The Grade 2 Florida Pearl novice chase at Punchestown, (2m6f, soft,) looked a strong event and was won going away by Shanahans Turn. Ruby Walsh had made it clear that he didn't view runner up Indevan, (who gave 3lb,) as a Grade 1 horse. Given he got within 4¾l here, (giving 3lb), that might suggest this wasn't as strong a race as it appeared, (Lots of Memories broke a blood vessel and Very Wood was disappointing). Shanahans Turn made a mistake at the last and lost momentum, but once he’d regained it, he sprinted away close home. He's 33/1 for the RSA and 20/1 for the JLT. If he proves he gets 3m in the Grade 1 at Leopardstown at Christmas, his turn of foot would be a potent weapon in the RSA.
The shambles of chases with half the fences bypassed due to the low sun resurfaced at Cheltenham on Friday, which was a particular shame given the cracking field assembled, (extended 2m4f, soft.) The form isn’t worth much but Champagne West looked a classy recruit when easily fending off the increasingly quirky Colour Squadron by 3¼l. He was a decent 9½l 4th in the Albert Bartlett and looks a good prospect. He’s 20/1 for the RSA and is best judged after running in a chase where the fences are jumped.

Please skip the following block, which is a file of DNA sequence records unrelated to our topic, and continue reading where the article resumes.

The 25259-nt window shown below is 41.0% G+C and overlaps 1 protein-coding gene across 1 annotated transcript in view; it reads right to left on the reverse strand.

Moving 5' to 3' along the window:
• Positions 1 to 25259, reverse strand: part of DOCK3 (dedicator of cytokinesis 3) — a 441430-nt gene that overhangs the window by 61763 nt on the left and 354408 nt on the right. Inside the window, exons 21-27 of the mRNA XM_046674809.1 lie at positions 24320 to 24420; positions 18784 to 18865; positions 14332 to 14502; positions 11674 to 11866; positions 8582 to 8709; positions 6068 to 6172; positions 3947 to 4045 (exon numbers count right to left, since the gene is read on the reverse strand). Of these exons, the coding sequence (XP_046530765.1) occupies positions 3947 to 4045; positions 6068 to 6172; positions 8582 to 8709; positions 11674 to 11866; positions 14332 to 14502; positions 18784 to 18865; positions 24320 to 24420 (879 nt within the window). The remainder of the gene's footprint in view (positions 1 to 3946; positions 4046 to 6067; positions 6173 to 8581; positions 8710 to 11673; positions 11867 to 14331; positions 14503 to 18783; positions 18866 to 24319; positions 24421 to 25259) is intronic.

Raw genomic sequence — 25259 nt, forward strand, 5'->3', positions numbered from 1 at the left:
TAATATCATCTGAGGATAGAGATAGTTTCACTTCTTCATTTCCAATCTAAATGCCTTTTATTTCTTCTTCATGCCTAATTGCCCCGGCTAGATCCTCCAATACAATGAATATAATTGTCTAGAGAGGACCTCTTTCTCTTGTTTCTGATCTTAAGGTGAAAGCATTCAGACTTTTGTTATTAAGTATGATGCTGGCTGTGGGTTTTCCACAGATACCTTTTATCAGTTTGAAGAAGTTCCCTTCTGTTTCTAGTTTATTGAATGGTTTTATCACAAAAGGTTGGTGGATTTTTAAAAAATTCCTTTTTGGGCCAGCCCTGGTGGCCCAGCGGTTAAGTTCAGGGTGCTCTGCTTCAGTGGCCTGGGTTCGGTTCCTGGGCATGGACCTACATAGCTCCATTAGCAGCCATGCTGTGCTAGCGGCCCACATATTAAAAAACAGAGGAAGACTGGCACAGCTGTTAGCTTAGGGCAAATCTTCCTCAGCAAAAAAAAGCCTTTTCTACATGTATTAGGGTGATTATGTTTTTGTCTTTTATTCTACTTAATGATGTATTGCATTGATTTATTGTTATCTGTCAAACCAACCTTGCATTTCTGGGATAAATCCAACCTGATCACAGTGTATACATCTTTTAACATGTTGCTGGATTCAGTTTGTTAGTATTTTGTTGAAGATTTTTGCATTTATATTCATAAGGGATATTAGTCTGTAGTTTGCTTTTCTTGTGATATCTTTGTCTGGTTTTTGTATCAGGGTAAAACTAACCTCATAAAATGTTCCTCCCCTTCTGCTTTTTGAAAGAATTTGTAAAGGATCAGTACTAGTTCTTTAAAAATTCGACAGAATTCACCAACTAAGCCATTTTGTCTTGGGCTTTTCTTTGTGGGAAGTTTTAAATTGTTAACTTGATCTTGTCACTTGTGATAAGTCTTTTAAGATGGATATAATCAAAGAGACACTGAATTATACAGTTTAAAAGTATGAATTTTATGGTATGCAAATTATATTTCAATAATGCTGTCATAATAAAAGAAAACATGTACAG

Sometimes when you underestimate a horse and they put in a good performance you remain unconvinced. That certainly wasn't the case with Kings Palace who jumped for fun in the novice chase over an extended 3m at Cheltenham, (soft,) and easily beat a good horse in Sausalito Sunrise, (who gave 5lb,) by 4l. He should improve for the experience and may be even better on a sound surface. He's 12/1 for the RSA, which looks fair.